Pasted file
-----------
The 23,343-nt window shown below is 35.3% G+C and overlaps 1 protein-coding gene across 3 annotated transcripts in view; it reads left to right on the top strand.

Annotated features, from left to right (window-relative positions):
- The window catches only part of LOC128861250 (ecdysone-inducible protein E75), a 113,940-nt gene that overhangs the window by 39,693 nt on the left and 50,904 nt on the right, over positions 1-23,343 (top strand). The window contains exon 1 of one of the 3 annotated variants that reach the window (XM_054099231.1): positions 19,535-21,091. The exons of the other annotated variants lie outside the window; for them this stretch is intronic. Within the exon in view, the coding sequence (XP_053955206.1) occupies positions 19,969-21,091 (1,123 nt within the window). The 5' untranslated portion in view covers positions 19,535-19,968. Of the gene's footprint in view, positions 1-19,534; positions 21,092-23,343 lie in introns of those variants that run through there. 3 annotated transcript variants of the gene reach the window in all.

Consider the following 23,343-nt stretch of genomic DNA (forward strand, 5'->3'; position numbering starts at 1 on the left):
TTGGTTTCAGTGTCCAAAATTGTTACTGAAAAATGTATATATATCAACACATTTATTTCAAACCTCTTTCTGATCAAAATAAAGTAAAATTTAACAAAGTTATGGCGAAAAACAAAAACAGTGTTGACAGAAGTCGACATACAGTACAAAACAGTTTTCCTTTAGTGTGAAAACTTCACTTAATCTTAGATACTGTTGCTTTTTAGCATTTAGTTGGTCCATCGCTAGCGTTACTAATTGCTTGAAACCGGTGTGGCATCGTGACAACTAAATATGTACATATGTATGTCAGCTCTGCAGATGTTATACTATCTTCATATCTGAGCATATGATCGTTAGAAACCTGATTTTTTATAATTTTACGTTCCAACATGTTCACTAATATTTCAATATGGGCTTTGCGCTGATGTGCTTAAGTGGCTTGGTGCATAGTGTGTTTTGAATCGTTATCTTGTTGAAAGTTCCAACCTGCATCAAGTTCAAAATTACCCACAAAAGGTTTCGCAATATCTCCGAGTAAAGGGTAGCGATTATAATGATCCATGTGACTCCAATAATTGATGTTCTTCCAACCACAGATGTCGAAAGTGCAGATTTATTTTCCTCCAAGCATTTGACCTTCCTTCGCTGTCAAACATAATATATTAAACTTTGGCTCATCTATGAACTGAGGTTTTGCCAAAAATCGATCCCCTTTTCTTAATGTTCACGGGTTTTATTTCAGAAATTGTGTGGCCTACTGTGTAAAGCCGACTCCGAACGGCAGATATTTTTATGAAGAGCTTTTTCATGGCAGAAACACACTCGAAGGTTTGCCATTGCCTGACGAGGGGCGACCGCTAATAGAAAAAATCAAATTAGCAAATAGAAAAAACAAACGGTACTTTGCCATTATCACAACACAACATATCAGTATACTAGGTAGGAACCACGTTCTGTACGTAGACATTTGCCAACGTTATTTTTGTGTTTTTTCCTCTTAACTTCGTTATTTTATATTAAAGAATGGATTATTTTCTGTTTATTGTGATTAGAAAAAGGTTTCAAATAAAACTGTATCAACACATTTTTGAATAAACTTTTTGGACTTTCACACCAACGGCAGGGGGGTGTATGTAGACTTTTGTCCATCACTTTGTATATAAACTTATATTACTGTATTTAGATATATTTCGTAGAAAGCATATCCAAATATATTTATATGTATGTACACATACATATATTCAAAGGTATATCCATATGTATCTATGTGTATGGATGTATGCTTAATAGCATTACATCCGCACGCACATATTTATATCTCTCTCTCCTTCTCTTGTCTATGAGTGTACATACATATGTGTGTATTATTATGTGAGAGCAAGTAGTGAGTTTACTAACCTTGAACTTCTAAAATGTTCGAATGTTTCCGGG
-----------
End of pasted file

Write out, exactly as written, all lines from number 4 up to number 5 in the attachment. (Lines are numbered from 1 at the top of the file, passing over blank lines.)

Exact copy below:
Consider the following 23,343-nt stretch of genomic DNA (forward strand, 5'->3'; position numbering starts at 1 on the left):
TTGGTTTCAGTGTCCAAAATTGTTACTGAAAAATGTATATATATCAACACATTTATTTCAAACCTCTTTCTGATCAAAATAAAGTAAAATTTAACAAAGTTATGGCGAAAAACAAAAACAGTGTTGACAGAAGTCGACATACAGTACAAAACAGTTTTCCTTTAGTGTGAAAACTTCACTTAATCTTAGATACTGTTGCTTTTTAGCATTTAGTTGGTCCATCGCTAGCGTTACTAATTGCTTGAAACCGGTGTGGCATCGTGACAACTAAATATGTACATATGTATGTCAGCTCTGCAGATGTTATACTATCTTCATATCTGAGCATATGATCGTTAGAAACCTGATTTTTTATAATTTTACGTTCCAACATGTTCACTAATATTTCAATATGGGCTTTGCGCTGATGTGCTTAAGTGGCTTGGTGCATAGTGTGTTTTGAATCGTTATCTTGTTGAAAGTTCCAACCTGCATCAAGTTCAAAATTACCCACAAAAGGTTTCGCAATATCTCCGAGTAAAGGGTAGCGATTATAATGATCCATGTGACTCCAATAATTGATGTTCTTCCAACCACAGATGTCGAAAGTGCAGATTTATTTTCCTCCAAGCATTTGACCTTCCTTCGCTGTCAAACATAATATATTAAACTTTGGCTCATCTATGAACTGAGGTTTTGCCAAAAATCGATCCCCTTTTCTTAATGTTCACGGGTTTTATTTCAGAAATTGTGTGGCCTACTGTGTAAAGCCGACTCCGAACGGCAGATATTTTTATGAAGAGCTTTTTCATGGCAGAAACACACTCGAAGGTTTGCCATTGCCTGACGAGGGGCGACCGCTAATAGAAAAAATCAAATTAGCAAATAGAAAAAACAAACGGTACTTTGCCATTATCACAACACAACATATCAGTATACTAGGTAGGAACCACGTTCTGTACGTAGACATTTGCCAACGTTATTTTTGTGTTTTTTCCTCTTAACTTCGTTATTTTATATTAAAGAATGGATTATTTTCTGTTTATTGTGATTAGAAAAAGGTTTCAAATAAAACTGTATCAACACATTTTTGAATAAACTTTTTGGACTTTCACACCAACGGCAGGGGGGTGTATGTAGACTTTTGTCCATCACTTTGTATATAAACTTATATTACTGTATTTAGATATATTTCGTAGAAAGCATATCCAAATATATTTATATGTATGTACACATACATATATTCAAAGGTATATCCATATGTATCTATGTGTATGGATGTATGCTTAATAGCATTACATCCGCACGCACATATTTATATCTCTCTCTCCTTCTCTTGTCTATGAGTGTACATACATATGTGTGTATTATTATGTGAGAGCAAGTAGTGAGTTTACTAACCTTGAACTTCTAAAATGTTCGAATGTTTCCGGG